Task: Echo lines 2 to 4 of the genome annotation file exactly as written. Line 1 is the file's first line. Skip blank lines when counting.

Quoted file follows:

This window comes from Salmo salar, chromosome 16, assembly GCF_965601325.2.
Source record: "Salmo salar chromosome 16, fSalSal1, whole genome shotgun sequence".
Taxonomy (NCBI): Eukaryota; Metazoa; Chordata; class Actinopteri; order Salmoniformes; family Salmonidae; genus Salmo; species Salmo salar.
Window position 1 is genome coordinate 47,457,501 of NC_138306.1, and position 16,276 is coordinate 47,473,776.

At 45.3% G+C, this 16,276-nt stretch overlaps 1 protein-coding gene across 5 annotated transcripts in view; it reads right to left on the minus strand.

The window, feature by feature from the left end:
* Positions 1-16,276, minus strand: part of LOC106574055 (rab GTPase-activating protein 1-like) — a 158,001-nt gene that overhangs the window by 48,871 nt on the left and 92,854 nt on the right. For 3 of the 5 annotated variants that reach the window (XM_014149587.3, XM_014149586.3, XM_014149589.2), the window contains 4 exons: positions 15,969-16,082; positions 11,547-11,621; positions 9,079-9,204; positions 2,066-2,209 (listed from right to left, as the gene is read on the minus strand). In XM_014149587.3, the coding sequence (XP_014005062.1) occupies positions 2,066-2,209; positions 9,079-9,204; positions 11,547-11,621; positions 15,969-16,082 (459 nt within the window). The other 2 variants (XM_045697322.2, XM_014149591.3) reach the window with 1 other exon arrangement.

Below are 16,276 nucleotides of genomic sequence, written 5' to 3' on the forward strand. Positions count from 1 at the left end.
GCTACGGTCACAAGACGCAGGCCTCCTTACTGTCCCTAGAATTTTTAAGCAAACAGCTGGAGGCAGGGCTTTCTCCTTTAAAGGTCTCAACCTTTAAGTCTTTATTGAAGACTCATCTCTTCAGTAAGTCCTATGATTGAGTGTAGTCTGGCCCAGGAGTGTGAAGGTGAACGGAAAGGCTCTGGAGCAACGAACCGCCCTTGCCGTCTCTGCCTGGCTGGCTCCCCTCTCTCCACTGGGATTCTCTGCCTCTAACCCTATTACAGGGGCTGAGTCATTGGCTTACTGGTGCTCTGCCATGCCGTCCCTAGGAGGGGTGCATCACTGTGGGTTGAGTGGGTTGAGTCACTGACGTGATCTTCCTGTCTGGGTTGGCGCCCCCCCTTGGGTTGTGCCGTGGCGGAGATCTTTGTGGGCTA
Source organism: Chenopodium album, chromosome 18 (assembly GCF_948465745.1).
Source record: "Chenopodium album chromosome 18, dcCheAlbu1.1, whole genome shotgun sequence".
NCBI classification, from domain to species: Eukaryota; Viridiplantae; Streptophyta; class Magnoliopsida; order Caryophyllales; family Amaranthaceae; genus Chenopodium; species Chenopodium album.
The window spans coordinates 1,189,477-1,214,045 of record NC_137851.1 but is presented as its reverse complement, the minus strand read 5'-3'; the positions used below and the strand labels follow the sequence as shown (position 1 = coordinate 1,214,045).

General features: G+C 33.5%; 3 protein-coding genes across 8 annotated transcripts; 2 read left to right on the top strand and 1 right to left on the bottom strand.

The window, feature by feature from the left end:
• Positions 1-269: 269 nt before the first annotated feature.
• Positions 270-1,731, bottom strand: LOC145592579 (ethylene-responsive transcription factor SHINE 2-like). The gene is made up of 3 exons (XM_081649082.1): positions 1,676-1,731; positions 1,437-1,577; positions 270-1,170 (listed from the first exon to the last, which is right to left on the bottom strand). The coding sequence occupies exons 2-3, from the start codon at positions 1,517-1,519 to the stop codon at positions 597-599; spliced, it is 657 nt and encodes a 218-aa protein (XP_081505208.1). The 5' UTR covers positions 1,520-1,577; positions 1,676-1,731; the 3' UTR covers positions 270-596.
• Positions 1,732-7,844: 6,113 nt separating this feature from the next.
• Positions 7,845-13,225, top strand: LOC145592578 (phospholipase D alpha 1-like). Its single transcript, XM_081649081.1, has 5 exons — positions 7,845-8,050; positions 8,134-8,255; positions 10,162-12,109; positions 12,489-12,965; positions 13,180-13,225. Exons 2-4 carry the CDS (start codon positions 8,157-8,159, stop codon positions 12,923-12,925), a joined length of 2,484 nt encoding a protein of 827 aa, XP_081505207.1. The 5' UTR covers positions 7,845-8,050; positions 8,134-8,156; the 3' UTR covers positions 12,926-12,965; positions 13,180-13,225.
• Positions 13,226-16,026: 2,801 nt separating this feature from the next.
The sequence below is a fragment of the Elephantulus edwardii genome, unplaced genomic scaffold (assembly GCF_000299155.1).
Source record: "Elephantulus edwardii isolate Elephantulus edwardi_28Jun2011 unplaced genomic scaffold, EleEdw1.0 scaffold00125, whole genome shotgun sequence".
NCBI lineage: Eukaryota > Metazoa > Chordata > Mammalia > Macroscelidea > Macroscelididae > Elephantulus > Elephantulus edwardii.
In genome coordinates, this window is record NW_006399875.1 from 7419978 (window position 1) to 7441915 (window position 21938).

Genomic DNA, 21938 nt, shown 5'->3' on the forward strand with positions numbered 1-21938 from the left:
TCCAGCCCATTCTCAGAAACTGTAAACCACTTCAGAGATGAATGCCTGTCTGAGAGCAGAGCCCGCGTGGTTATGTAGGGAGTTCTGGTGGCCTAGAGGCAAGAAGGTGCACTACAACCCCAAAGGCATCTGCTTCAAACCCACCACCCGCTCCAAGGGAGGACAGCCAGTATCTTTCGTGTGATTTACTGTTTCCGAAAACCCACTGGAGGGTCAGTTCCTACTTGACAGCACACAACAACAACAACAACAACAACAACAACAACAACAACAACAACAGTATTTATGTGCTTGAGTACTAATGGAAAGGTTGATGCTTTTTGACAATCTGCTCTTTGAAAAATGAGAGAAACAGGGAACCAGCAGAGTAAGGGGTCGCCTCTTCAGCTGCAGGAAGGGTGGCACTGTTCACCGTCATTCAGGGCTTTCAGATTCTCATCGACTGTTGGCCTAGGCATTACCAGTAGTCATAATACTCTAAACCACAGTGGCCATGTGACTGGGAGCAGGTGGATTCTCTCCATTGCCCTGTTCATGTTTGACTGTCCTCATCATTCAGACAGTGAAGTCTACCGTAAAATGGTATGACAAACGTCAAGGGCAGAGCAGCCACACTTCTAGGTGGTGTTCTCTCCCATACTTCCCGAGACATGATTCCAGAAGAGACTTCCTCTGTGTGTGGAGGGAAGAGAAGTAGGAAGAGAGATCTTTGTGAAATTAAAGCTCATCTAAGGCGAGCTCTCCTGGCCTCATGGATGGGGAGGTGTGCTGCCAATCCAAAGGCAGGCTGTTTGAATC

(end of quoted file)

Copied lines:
Source record: "Salmo salar chromosome 16, fSalSal1, whole genome shotgun sequence".
Taxonomy (NCBI): Eukaryota; Metazoa; Chordata; class Actinopteri; order Salmoniformes; family Salmonidae; genus Salmo; species Salmo salar.
Window position 1 is genome coordinate 47,457,501 of NC_138306.1, and position 16,276 is coordinate 47,473,776.